Droidcon India 2014

Droidcon India’s fourth edition

Enriching your App's UI with SimpleFingerGestures

Submitted by Arnav Gupta (@championswimmer) on Oct 13, 2014

Section: UI - full talks Technical level: Beginner Status: Cancelled

Abstract

Making your App stand out from competitiors can be tough. Often the UI makes the difference, especially how the users are interacting with the app. Users want intuituve and easy control over the app, and you want to cram in as many options as possible while keeping simple.
The most successful solution to improve UI is to implement touch gestures like (Un)pinch, 1/2/3/4-finger drags, swipes, flicks, single/double/triple-taps etc.
The open-souce and free to use SimpleFingerGesture library enables you to implement all such multi-touch gestures in your app UI with only a couple of lines of code.

Outline

I initially made SimpleFingerGesture just as a helper for some of my apps. I put it up on Github, as I by default do with most of my hobby projects. Lo and behold, 6 months later, around 50 apps on the play store use this library.
SimpleFingerGesture lets you implement some gestures like
1. Pinch, Unpinch (with 2 to 4 fingers)
2. 1-finger, 2-finger, 3-finger, 4-finger swipes (up, right, left, down)
3. double, triple taps

The functionality of the library itself can be extended to add support for other gestures. The code of the Library itself is also very easy to understand, and uses simple OnTouchListener API from Android.
Most of the popular apps like those from Google, Facebook, Twitter etc use gestures like pinch-zoom, swipe down to refresh etc. And now you can too. Adding support for each such gesture will be under 5 lines of code.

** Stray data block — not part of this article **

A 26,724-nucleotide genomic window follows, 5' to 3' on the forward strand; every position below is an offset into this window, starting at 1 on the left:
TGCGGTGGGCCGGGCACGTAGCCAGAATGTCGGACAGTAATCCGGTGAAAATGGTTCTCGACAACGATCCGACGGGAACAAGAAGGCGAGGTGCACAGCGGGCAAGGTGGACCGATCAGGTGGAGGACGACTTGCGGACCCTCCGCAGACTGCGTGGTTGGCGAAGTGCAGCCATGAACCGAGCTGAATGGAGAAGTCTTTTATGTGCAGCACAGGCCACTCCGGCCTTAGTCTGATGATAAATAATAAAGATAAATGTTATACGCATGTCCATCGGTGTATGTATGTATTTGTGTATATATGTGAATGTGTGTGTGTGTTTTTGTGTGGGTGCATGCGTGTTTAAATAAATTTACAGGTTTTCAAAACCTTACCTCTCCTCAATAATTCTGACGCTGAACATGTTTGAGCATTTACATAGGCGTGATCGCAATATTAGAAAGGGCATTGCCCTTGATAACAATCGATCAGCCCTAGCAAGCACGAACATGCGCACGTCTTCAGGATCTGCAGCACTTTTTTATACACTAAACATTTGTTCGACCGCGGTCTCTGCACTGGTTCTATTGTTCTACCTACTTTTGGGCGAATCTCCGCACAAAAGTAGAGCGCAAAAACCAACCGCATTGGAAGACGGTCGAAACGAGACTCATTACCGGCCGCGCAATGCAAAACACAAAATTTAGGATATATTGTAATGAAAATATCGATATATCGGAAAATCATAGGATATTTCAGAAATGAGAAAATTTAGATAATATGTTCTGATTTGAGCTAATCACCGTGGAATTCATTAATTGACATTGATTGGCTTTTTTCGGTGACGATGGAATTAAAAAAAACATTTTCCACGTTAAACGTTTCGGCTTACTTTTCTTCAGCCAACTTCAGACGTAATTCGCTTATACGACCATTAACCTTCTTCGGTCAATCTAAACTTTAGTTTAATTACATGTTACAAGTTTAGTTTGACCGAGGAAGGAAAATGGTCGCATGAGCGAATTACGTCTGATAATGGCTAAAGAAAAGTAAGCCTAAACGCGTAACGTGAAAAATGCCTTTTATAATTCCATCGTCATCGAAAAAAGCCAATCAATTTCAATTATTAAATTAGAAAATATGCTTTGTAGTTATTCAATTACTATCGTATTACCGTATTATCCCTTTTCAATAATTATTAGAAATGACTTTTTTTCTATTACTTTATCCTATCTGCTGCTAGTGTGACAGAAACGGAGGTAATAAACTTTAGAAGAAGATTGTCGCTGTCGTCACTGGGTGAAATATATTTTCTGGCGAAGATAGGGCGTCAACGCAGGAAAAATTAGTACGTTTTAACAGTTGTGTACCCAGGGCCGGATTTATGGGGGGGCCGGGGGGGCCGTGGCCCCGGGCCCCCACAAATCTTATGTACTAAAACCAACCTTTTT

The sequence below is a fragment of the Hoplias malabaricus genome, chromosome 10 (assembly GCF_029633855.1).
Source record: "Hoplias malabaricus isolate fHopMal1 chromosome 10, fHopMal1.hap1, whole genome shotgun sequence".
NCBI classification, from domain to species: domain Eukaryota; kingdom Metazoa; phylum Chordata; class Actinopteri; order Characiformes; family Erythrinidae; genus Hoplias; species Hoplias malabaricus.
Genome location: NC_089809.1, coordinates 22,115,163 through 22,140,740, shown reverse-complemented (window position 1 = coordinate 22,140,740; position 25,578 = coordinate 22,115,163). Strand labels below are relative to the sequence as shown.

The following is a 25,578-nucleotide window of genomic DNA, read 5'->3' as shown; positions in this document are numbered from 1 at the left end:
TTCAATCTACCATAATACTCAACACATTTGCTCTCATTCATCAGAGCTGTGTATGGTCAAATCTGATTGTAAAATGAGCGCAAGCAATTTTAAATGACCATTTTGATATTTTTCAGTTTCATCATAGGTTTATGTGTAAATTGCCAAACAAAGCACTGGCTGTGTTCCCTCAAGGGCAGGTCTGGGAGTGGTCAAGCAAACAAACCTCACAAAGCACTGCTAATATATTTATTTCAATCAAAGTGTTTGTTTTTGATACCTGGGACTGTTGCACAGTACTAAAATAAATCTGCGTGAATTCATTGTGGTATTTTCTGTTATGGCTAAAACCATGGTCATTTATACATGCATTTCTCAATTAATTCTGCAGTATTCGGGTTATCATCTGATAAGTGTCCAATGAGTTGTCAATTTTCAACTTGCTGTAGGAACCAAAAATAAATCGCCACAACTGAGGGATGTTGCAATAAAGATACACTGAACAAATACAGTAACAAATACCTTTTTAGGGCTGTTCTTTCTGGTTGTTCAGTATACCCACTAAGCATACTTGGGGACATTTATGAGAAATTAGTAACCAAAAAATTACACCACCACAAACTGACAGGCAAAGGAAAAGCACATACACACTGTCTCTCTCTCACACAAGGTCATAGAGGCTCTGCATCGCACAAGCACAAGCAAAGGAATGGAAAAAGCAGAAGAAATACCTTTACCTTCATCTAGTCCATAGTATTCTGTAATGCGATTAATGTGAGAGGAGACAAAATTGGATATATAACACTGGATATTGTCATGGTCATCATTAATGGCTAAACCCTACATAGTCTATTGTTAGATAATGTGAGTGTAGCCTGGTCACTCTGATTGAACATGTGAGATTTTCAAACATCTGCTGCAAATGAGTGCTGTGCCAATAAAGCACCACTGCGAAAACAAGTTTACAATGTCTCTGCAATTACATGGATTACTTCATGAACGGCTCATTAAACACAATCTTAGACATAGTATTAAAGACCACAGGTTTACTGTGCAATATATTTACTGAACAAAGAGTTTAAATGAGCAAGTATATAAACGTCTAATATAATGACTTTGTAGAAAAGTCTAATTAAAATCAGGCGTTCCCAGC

Basically I have a flexible structure in mind. If I get a 15 min slot for a crisp talk (which I am not averse to), I can cover
a) How to use my library
b) How to extend the functionality of my library

If I am allowed a 40 min slot (which I would absolutely love to get), I would like to cover, other than the aforementioned,
c) Where to use gestures, where to not.
d) Which gestures can be used where, based on the user’s intuitiveness
e) Small details in UI flow that can help you direct your users without letting them know you are manipulating them (dark patterns, and their converse)

Requirements

An android development environment of your choice, and a device/emulator of your choice, running any version of android above 2.1 (eclair).

Speaker bio

Currently pursuing a Bachelor’s degree in Electrical and Electronics Engineering at Delhi Technological University, while also working at Cube26 as an Android Framework Engineer.
I have been a Developer and Device Maintainer at CyanogenMod and AOKP, making the latest Android source work on Sony Xperia devices, while adding awesome usability features that make users fall in love. A couple of features I have written have also made their way into Google’s Android Open Source Project, and can be found in Kitkat and Android L.
I have been a Open Source community partner with Sony Mobile for the last two years, which basically means I get the latest Xperias to hack around with as soon as they are launched.
At Cube26, I have been part of the team that made many contextually smart UI/UX enhacements for the Micromax Canvas A290, A310, A315 series of phones.
I am also an open source enthusiast with contributions to Linux, GNOME, Arduino, Android and other open source projects.
I was invited as a speaker at Mobile Developer Summit 2014 hosted by Saltmarch Media.

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